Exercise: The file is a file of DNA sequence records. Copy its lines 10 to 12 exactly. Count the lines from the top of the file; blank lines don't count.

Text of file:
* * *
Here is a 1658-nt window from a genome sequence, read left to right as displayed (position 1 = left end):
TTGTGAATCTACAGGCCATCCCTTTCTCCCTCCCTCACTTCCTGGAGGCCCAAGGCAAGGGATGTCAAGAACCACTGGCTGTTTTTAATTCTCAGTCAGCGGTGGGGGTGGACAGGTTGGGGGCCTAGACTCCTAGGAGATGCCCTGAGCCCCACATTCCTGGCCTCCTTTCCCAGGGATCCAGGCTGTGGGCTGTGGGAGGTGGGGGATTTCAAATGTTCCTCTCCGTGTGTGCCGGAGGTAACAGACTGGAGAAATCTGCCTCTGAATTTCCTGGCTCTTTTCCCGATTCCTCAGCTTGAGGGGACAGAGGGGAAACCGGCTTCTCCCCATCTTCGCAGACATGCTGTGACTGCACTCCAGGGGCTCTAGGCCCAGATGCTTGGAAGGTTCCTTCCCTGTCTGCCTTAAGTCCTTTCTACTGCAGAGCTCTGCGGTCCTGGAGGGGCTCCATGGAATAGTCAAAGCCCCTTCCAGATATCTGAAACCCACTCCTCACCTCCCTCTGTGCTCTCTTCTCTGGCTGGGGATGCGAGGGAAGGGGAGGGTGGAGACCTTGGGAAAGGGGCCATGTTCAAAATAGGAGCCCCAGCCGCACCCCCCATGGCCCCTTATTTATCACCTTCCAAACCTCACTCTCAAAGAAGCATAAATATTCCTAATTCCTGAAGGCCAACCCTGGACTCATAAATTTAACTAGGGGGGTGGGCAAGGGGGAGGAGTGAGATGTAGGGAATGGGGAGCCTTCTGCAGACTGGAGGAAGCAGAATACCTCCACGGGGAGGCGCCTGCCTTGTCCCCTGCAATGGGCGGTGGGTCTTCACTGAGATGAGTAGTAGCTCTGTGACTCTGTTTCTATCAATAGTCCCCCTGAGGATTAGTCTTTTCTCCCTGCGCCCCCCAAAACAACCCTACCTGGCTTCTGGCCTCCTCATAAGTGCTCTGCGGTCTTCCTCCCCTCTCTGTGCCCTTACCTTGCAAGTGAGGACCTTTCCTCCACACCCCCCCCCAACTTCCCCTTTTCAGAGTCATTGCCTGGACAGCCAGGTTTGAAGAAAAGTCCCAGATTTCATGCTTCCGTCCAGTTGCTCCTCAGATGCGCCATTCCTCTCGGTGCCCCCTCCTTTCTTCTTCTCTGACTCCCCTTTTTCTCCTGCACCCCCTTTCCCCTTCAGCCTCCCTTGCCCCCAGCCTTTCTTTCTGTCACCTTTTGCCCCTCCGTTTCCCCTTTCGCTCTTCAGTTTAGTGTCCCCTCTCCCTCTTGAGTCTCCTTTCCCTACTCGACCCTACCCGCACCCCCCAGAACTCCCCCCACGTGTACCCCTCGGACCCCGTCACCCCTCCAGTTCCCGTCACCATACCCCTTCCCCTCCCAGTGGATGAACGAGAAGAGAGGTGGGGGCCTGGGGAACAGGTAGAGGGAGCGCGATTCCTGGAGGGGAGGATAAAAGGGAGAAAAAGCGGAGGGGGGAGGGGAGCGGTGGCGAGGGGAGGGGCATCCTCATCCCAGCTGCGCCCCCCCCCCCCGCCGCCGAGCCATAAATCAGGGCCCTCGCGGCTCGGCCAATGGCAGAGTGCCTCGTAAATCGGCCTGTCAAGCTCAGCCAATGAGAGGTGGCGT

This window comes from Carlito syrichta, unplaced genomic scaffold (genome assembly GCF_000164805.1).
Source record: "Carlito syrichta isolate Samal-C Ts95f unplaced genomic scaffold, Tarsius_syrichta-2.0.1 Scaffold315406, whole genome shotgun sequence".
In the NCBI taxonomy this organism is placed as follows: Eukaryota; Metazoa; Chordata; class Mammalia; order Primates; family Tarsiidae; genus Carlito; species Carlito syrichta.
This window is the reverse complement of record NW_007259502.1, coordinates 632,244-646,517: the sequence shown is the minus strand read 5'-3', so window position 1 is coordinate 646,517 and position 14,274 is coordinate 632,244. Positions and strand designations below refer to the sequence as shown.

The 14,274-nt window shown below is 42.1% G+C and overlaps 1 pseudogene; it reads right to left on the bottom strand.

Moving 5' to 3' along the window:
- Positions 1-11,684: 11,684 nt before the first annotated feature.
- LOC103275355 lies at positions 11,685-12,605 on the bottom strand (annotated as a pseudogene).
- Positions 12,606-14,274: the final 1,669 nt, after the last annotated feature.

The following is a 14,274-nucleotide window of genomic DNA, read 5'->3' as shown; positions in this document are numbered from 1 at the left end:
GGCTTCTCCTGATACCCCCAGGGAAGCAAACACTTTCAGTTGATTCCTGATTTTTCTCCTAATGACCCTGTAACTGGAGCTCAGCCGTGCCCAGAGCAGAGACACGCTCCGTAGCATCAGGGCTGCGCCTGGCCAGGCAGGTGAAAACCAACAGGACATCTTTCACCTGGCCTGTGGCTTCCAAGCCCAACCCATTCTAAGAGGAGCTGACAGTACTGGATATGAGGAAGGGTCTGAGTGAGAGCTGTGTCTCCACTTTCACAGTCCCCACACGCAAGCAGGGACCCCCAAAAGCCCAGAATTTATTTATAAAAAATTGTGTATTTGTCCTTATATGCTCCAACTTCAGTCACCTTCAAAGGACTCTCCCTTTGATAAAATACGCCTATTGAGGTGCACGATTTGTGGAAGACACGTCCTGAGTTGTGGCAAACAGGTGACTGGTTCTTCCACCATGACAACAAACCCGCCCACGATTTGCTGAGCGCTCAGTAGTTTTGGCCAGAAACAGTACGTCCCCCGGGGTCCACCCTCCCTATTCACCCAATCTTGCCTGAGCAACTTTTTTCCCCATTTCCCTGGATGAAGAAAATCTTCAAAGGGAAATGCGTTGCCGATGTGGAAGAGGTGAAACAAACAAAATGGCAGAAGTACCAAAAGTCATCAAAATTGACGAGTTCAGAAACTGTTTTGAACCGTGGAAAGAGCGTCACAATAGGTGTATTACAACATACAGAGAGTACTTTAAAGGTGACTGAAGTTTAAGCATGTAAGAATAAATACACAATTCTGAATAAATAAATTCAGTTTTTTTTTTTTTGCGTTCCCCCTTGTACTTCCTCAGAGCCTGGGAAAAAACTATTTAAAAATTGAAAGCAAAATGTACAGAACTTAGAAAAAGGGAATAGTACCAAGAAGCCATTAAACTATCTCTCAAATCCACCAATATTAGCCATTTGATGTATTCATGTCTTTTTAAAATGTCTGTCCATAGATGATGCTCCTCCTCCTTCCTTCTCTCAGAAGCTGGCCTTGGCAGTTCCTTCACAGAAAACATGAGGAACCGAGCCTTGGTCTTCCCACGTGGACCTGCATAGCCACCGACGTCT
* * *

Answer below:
- LOC103275355 lies at positions 11,685-12,605 on the bottom strand (annotated as a pseudogene).
- Positions 12,606-14,274: the final 1,669 nt, after the last annotated feature.

The following is a 14,274-nucleotide window of genomic DNA, read 5'->3' as shown; positions in this document are numbered from 1 at the left end: